There was a remarkable exchange on a Daily Telegraph 'blog' recently, from which the following extracts, edited for clarity and anonymity, have been taken. Nevertheless, if you see your edited contribution here and would like it removed, please let me know, and it will be done; I do not know how to contact you privately.
These blogs are frequently interesting and informative; many of the contributors are ordinary engineers and scientists who are frustrated at the way the BBC never reports their views, and their comments often shed light on what is happening in energy policy.
The article at the head of the page was talking about policy on wind farms, and the way local opinion is usually over-ruled when deciding whether to grant planning permission. It began like this:
........Nick Boles told John Hayes, a fellow Conservative, that local people have genuine concerns and that wind farms are not appropriate in all settings.
The Daily Telegraph has been told that Mr Boles warned Mr Hayes in the letter that people bitterly resented having onshore wind farm developments imposed on them by planners after an inquiry.
The intervention will be a major boost for communities which are fighting the construction of turbines near their homes. It is the first evidence of a Tory ministerial alliance against Liberal Democrat attempts to introduce more onshore wind turbines.
Mr Boles is looking to build an informal alliance against wind turbines with Mr Hayes, a near constituency neighbour, without having to get agreement from Ed Davey, the Lib Dem Climate Change Secretary......
One blogger, whom I'll call 'r', commented:
This is an amazing article showing the failure of the planning laws to protect what I had always considered to be the strength of our democracy.
Local people opposed to onshore wind farms should not have their views ignored.
Does anyone here disagree with this?
If a community decides that they do not want a wind farm in their local area, why should a challenge to this be allowed?
Anyone disagree with local democracy?
"A spokesman for the Department of Energy and Climate Change said: “The whole point of the planning system is to ensure that developments happen in the right places and take into account local concerns.”
Who should decide where the "right places" are, if not the locals?
So - if the locals turned the proposals down, why should anyone have the right to override their decision?
The article then informs us that there is "growing community support" for wind farms.
If this is true, then why not put them only where the local community agrees to them?
Whether you agree or disagree with renewables......... do we now live in a fascist dictatorship?
Another person on the blog asked the question "How could anyone falsify official global warming data?"
A scientist posted the following reply:
Easy. You assume without any justification that the concentration of CO2 in the atmosphere affects the climate. Then you think up a suitably large alarmist global warming figure. Fake up cod science to back it up and GIGO it through big computers to dazzle people. Con politicians into giving you lots of other people's money and use it to suppress dissent around the world. Bingo.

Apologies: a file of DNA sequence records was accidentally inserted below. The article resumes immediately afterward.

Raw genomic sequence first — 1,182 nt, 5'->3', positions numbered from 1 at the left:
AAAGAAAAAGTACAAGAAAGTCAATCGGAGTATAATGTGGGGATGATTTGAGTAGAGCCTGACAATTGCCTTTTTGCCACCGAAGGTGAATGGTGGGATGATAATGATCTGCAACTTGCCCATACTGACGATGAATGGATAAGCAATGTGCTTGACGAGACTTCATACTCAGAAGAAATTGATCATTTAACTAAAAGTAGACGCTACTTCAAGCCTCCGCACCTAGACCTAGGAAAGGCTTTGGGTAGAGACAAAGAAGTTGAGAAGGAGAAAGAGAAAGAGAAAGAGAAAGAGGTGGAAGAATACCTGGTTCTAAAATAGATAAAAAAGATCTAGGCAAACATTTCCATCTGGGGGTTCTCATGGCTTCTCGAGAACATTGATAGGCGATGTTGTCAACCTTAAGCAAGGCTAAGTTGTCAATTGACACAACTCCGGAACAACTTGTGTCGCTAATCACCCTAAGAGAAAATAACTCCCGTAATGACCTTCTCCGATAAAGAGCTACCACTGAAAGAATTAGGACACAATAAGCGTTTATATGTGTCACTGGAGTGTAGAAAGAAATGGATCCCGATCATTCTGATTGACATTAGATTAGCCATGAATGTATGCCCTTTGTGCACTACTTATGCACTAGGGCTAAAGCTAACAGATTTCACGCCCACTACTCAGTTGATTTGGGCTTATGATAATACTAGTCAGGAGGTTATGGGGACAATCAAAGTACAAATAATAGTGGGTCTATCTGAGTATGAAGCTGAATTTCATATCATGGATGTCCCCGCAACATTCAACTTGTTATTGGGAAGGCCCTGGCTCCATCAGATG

The number of people who can see through the cod-science is quite low, and most had better things to do, until recently.
Things went wrong after good old tempus fugit led to a stink in the global warming movement, because their forecasts failed to happen, and evidence showed their hypothesis to be untrue.
Now real scientists have debunked the IPCC equations.
Bingo again - lo and behold: massive fraud.
I'll leave the final comment to someone who knows how the industry operates ...
...I work in the oil industry in the offshore construction side. The offshore windfarms are installed, unsurprisingly, by foreign construction firms which primarily work in the oil sector.
But there is a difference. A few lads I know worked on the Sheringham Shoal offshore windfarm installation, and one I know actually quit because of the unbelievable waste of money going on. Because the installation is essentially done using taxpayer's money (and run by Statoil, a Norwegian oil company) the actual speed of installation was snail-like. No-one cared and the costs because of it were huge.
When we work in the commercial sector with the oil majors, the pressure is always on to get the job done. When putting in the windfarms it was almost farcical in the lack of pressure to finish, because it was not being paid for by people who cared where the money was spent. Like all government projects, taxpayer money hangs off the branches of trees, to be plucked when needed.
And not one single conventional power station can be taken out of service because of windfarms unless we are prepared to accept blackouts when there isn't any wind.
A total utter waste of money, a blight on the environment, and a waste of the energy required to fit them.
NOTE ... GIGO means "garbage in, garbage out"...Ed.
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